Global first for rheumatic fever research
The first robust evidence that supports community initiatives to prevent acute rheumatic fever has come from researchers at the University of Auckland.
In a paper published online in the latest Pediatric Infectious Disease Journal, lead researcher and clinician, Professor Diana Lennon says until now, treatment to prevent rheumatic fever in children was derived from studies in adults in the American armed forces.
Rheumatic fever in New Zealand affects mostly Māori and Pacific Island children in low-socioeconomic areas in the North Island, particularly in Northland and south Auckland. It affects mainly primary age children and peaks in nine- to 10-year-olds.
Globally, it is a disease of poverty in developing countries, and untreated episodes can lead to the disabling effects of rheumatic heart disease in children.
"In New Zealand, rheumatic fever has continued at an unacceptably high rate with hospitalization from this disease affecting about one in 150 Māori or Pacific Island children, aged under 13 years," she says.
"Life span in Māori adults with heart damage from rheumatic fever is reduced by more than 10 years."
Research using data collected, from providing access to sore throat management to more than 25,000 children/year in 61 south Auckland primary schools between 2010 and 2016, was led by Professor Lennon.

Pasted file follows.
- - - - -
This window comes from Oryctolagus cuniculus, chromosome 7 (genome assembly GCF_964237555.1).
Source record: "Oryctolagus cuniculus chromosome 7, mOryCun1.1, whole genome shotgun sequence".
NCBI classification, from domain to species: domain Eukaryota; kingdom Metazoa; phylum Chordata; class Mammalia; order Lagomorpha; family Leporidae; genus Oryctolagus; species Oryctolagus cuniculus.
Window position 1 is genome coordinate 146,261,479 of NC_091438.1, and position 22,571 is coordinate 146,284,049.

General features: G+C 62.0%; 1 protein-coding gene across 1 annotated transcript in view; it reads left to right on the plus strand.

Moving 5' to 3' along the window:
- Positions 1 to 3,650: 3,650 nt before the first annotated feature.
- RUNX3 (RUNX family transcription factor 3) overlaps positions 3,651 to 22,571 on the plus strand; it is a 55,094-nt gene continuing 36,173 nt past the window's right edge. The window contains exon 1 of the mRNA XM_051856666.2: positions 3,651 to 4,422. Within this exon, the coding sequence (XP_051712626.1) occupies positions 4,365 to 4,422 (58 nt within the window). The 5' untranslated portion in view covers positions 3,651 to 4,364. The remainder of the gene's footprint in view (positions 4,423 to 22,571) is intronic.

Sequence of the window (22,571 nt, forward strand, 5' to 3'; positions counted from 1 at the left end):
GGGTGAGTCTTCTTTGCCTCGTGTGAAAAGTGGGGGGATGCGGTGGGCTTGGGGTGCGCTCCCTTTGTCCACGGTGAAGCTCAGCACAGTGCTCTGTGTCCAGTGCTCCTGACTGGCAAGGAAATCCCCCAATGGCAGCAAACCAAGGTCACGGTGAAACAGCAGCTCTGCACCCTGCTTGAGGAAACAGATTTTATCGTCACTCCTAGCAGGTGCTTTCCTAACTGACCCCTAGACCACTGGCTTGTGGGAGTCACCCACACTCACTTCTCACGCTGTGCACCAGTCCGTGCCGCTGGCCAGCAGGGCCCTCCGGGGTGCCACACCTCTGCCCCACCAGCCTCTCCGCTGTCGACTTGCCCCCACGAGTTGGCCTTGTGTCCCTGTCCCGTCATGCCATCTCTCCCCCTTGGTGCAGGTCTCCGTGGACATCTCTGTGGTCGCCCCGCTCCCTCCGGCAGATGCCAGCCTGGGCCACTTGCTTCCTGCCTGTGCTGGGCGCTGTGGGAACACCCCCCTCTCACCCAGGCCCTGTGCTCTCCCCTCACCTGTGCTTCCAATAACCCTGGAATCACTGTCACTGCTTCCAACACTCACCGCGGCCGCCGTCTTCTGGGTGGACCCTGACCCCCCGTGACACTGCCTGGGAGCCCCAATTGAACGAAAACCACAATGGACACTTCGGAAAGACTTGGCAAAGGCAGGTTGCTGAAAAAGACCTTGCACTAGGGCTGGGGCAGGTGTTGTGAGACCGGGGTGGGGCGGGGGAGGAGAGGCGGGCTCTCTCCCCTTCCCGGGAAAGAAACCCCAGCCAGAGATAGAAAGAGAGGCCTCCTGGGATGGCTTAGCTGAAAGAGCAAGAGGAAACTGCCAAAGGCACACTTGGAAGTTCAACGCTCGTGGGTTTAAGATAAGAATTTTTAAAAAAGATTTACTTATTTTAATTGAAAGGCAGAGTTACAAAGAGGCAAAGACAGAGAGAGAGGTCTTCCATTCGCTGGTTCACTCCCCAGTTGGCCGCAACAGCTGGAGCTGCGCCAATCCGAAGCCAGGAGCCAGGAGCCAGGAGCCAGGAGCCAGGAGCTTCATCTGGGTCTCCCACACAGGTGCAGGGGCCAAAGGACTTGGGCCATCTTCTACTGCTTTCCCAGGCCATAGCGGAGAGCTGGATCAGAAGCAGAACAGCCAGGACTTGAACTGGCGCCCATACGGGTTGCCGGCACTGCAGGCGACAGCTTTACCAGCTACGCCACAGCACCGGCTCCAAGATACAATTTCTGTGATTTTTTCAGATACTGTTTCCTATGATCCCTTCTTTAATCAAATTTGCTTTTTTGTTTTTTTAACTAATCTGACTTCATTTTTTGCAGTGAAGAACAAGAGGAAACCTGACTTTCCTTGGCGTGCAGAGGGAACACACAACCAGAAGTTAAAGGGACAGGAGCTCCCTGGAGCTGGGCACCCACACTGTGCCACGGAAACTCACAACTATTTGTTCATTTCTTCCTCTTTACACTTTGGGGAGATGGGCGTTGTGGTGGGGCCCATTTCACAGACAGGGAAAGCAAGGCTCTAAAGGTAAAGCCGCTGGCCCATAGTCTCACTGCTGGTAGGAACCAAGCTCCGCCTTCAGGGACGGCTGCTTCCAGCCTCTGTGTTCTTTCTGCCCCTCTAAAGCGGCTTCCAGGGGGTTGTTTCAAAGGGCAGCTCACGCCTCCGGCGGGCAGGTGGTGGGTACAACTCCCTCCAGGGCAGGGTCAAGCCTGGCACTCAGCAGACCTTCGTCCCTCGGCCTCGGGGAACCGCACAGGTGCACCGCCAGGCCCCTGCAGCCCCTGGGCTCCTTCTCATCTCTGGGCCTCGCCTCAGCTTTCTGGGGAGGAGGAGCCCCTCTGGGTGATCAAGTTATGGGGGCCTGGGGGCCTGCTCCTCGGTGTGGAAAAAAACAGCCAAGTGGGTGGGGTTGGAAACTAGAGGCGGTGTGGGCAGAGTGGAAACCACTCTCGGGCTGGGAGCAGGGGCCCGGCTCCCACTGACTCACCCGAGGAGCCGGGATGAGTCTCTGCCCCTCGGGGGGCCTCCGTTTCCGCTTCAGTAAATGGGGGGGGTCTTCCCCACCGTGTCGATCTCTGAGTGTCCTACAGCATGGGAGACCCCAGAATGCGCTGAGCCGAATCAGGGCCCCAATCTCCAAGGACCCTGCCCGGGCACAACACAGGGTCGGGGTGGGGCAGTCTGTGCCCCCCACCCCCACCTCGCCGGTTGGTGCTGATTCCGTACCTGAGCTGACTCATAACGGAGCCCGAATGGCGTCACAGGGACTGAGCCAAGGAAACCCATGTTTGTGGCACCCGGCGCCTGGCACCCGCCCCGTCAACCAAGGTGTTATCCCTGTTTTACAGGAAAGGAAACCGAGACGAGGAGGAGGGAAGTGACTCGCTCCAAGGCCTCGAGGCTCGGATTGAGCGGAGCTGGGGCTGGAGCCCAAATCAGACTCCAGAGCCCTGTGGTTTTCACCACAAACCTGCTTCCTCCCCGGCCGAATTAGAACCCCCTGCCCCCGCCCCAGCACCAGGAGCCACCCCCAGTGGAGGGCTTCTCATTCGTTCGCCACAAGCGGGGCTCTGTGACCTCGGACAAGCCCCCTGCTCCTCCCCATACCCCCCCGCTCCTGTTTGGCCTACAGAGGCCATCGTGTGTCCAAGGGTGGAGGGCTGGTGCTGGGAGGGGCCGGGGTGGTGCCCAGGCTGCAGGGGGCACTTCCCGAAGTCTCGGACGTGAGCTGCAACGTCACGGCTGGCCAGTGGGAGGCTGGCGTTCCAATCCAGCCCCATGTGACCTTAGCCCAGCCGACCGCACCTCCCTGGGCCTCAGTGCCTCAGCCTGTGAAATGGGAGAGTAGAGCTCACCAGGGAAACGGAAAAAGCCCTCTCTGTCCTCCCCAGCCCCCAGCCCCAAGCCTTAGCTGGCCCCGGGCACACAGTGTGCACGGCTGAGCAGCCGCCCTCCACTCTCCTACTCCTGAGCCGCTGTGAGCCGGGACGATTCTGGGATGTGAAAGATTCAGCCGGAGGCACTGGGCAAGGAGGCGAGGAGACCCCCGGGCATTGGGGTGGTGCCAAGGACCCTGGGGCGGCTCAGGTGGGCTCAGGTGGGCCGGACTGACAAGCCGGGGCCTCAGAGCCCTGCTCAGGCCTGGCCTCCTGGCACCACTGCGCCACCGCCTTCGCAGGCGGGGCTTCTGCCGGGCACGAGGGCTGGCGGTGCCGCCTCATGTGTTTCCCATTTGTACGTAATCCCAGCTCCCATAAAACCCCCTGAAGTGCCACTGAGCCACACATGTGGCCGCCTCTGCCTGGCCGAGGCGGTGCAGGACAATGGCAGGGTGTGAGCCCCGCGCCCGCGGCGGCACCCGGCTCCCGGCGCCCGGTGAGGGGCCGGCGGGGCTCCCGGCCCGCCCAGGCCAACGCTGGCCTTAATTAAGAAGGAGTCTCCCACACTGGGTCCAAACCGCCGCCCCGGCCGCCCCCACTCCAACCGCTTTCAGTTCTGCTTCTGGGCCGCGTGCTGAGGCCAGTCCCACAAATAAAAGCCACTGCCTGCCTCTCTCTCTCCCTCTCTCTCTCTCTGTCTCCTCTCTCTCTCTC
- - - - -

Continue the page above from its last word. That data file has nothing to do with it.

The programme itself is delivered by an alliance of health providers led by the National Hauora Coalition. The research aspect was funded by a partnership grant arising from a joint venture between the Health Research Council of New Zealand, the Ministry of Health, Te Puni Kōkiri, CureKids and the Heart Foundation.
The prevention model uses a team of school-based nurses with a whānau support worker, based at school clinics five days per week operating sore throat clinics with daily assessment and treatment of group A streptococcal sore throats in the children.
This model was first developed as a new model of healthcare delivery to improve access in an earlier published trial (in 2009) funded by the Health Research Council of New Zealand, the Ministry of Health and the Heart Foundation.
"In the latest study, we were able to demonstrate for the first time using robust methodology, that first presentation of acute rheumatic fever is preventable in a community setting and using oral amoxicillin," says Professor Lennon.
"The sore throat programme in schools resulted in a significant decrease in acute rheumatic fever rates among primary children," she says.
Over two years of running the sore throat clinics, the rates of rheumatic fever dropped 58 percent, from 88 in 100,000 children to 37 in 100,000 children.
A parallel decline in Strep A from throats was found in cross sectional surveys once the prevention programme was begun.
"We have demonstrated this 'proof of principle' - the first both nationally and internationally - supporting prevention of first presentation rheumatic fever through sore throat management delivered in school clinics," says Professor Lennon.
"This supports the continuation of school clinics already underway in Northland, Auckland, the Bay of Plenty, Hawkes Bay and other regions around New Zealand," she says.
"This has been a 30 year journey, based on community advocacy and partnership, empowerment, and knowledge sharing that began with participation from the Māori Women's Welfare League," says Professor Lennon.